There is, however, a further alternative to closure and that is to continue practice, in some cases with staff still in place, but under the aegis of another firm. This can give an element of independence but the reassurance of practising from within a firm. Whilst the firm will still need to take run off cover (its future practice would be under the insurance of the umbrella firm) having taken this step it could continue to practise – in some cases almost as before. This will have the benefit of enabling the partners in the firm to earn fees over the ensuing years and thus help to defray the costs of the closure over a period. Ultimately those involved with the firm can later retire from practice knowing that problems such as run-off cover and continued representation for clients has been dealt with. Firms offering opportunities of this nature to the right candidates include Richard Nelson LLP (www.richardnelsonllp.co.uk) .


If there is no alternative to closure then the sooner the decision is made the sooner the firm can get on with the process. Chapter 10 of the SRA Code of Conduct, at outcome O(10.13) requires that firms close down in an orderly and transparent fashion. Failure to do so can result in disciplinary action, an intervention or an ombudsman’s decision against the firm. If you are to avoid unnecessary expense then we would urge you to avoid all three.

There are various requirements and processes involved in practice closure – all of which must be observed if disciplinary action is to be avoided.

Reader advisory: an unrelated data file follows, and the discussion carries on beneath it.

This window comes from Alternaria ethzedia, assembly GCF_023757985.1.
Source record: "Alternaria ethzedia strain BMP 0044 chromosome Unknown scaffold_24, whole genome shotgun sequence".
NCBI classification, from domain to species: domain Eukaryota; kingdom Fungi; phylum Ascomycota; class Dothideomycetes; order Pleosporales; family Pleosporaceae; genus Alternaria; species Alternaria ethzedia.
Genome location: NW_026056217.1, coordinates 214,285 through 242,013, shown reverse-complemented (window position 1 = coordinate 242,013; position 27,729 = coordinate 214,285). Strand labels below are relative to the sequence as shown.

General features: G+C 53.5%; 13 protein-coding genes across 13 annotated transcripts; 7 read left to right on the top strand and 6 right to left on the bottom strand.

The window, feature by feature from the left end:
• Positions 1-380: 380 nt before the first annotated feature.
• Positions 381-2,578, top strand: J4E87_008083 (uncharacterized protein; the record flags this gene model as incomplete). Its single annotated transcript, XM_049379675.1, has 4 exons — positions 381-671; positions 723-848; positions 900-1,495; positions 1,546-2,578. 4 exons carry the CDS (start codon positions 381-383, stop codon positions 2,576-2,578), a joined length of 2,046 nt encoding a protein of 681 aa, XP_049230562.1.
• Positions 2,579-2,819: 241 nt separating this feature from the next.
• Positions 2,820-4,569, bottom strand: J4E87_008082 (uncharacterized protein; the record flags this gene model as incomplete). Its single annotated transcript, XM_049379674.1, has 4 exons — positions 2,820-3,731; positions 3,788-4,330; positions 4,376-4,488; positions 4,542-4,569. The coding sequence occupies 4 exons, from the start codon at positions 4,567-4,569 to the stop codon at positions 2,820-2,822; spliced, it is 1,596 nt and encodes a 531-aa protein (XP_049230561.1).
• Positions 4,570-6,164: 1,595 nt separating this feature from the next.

The Lawyers Defence Group can assist you with that closure and help you to ensure that you do close down in an orderly and regulation friendly way. With offices in most of the major centres in England and Wales we are well placed to be able to assist you.

Because of the costs involved (for example run-off cover rates running at a minimum usually of 225% of the annual indemnity premium for the firm), it is possible that you may be looking at insolvency or bankruptcy. If you are declared bankrupt then your practising certificate or registration will automatically be suspended by virtue of section 15(1) of the Solicitors Act 1974. You can apply to the SRA although you may find that as a condition of that your practising certificate acquires conditions limiting you to employment in an approved practice.

It is advisable to contact the SRA as soon as bankruptcy becomes inevitable. They cannot do anything until the bankruptcy occurs but at least they are put on notice and the period of the suspension may therefore be shorter.
Bear in mind that once you become bankrupt, you will be unable to continue practising or operate your client account until the suspension is lifted. You may, however, ask another solicitor or REL to authorise withdrawals or transfers on your behalf.

Again the Lawyers Defence Group may be able to assist you – both before bankruptcy occurs and in dealing with the closure of the firm and client accounts.

In summary

Practice closure is not something which anyone wishes to countenance – especially a closure which is in effect forced upon the practitioner by something such as failure to renew indemnity insurance. However a voluntary closure is always preferable to an intervention of only on account of the cost.

However, if insurance is not going to be, or is unlikely to be, forthcoming then the sooner the decision to close the practice is made the easier it will be to deal with the ramifications of that closure.

Contact Us

For further information, contact the Lawyers Defence Group by:

  • telephoning us during office hours – 0333 888 4070,
  • requesting a call-back using the call-back request form to the right of this page,
  • telephoning our out of hours number (but please only in an emergency – for example if you believe that your firm might be about to be intervened in) 07952 861 868,
  • emailing us at help@lawyersdefencegroup.org.uk .